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2009 State of the Market Report

Executive Summary

Despite the introduction of the ASM and VCA, overall incentives for investment remained weak in 2009 due to the surplus capacity in the region. In long-run equilibrium, markets should provide net revenues that provide efficient incentives for investment and retirement. This report shows that the net revenues provided by the Midwest ISO markets in 2009 would be insufficient to cover the annualized cost of new investment for a generic combined-cycle unit or gas turbine. This is consistent with expectations for a well-functioning market because the prevailing capacity surplus and relatively low load should not produce incentives to build new resources.

Although new resources are not needed currently for reliability, the Midwest ISO continues to develop and promote various changes to its market design and operating procedures to allow additional resources – particularly intermittent resources, Demand Response (“DR”) resources, and interruptible load – to integrate more fully into its existing markets. The Midwest ISO is anticipating an additional 1,600 MW of wind generating capacity by the summer of 2010. Although wind provides substantial environmental benefits, its intermittent nature limits its contribution to reliability and resource adequacy in the long-run. It also creates operational challenges that the Midwest ISO is working to address in the short-run.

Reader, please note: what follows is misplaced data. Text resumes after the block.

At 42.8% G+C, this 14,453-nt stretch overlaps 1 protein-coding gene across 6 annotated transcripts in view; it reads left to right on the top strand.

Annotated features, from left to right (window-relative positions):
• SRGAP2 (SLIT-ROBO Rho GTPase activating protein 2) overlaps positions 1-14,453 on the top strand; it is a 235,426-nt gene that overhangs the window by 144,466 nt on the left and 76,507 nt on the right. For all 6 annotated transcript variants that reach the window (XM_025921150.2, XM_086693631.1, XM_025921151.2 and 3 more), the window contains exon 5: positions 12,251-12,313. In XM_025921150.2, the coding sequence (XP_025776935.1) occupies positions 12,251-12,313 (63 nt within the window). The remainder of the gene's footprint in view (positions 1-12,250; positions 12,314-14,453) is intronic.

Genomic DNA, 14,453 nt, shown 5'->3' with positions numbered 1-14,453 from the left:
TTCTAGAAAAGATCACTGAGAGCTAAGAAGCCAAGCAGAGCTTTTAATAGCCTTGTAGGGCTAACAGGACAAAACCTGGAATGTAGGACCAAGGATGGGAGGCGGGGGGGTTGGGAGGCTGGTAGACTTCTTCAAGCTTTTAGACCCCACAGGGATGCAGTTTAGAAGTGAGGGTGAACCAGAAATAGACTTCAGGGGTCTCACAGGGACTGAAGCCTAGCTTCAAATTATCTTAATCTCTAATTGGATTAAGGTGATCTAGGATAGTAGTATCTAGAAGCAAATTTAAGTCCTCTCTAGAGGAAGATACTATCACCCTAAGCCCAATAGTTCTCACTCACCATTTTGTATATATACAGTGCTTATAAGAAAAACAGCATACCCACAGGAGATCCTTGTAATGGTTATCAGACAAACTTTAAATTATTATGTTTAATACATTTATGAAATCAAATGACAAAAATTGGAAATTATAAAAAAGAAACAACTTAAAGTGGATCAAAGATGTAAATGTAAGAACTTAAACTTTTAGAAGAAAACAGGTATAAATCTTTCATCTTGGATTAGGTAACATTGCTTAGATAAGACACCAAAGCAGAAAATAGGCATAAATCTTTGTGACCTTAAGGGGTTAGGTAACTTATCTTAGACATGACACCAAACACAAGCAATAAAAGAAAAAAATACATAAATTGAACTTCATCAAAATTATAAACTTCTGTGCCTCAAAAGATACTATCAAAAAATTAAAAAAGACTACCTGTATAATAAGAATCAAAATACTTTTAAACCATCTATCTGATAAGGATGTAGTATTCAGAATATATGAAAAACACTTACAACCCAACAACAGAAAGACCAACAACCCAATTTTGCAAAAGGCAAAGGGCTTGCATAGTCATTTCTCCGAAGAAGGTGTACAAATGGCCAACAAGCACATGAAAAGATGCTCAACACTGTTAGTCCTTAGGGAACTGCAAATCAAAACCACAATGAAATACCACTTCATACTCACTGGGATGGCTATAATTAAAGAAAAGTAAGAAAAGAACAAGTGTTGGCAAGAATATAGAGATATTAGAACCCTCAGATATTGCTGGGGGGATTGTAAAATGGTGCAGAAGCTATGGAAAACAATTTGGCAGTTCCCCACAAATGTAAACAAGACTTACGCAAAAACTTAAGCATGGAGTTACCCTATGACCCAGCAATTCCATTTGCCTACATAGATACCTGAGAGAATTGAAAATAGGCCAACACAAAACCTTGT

Given the importance of external transactions and the extensive network interactions in the Midwest, our report evaluates the interchange and coordination with neighboring areas. The Midwest ISO continues to rely heavily on imports from adjacent areas, averaging 3.6 gigawatts (“GW”) in the peak hours of 2009 and 2.4 GW in the off-peak hours. The prices at the border between the markets are well arbitraged in most hours, but could be improved by optimizing net interchange, particularly with the PJM Interconnection (“PJM”). In addition, transaction scheduling around Lake Erie remained an issue in 2009 and generated significant un-scheduled power flows (i.e., “loop flows”). The Broader Regional Markets (“BRM”) Initiative being jointly developed by the Regional Transmission Organizations (“RTOs”) around Lake Erie consists of a package of physical and market solutions that we expect will substantially improve the efficiency of scheduling and pricing throughout the Midwest ISO, New York Independent System Operator (“NYISO”), Independent Electricity System Operator of Ontario (“IESO”), and PJM footprints.

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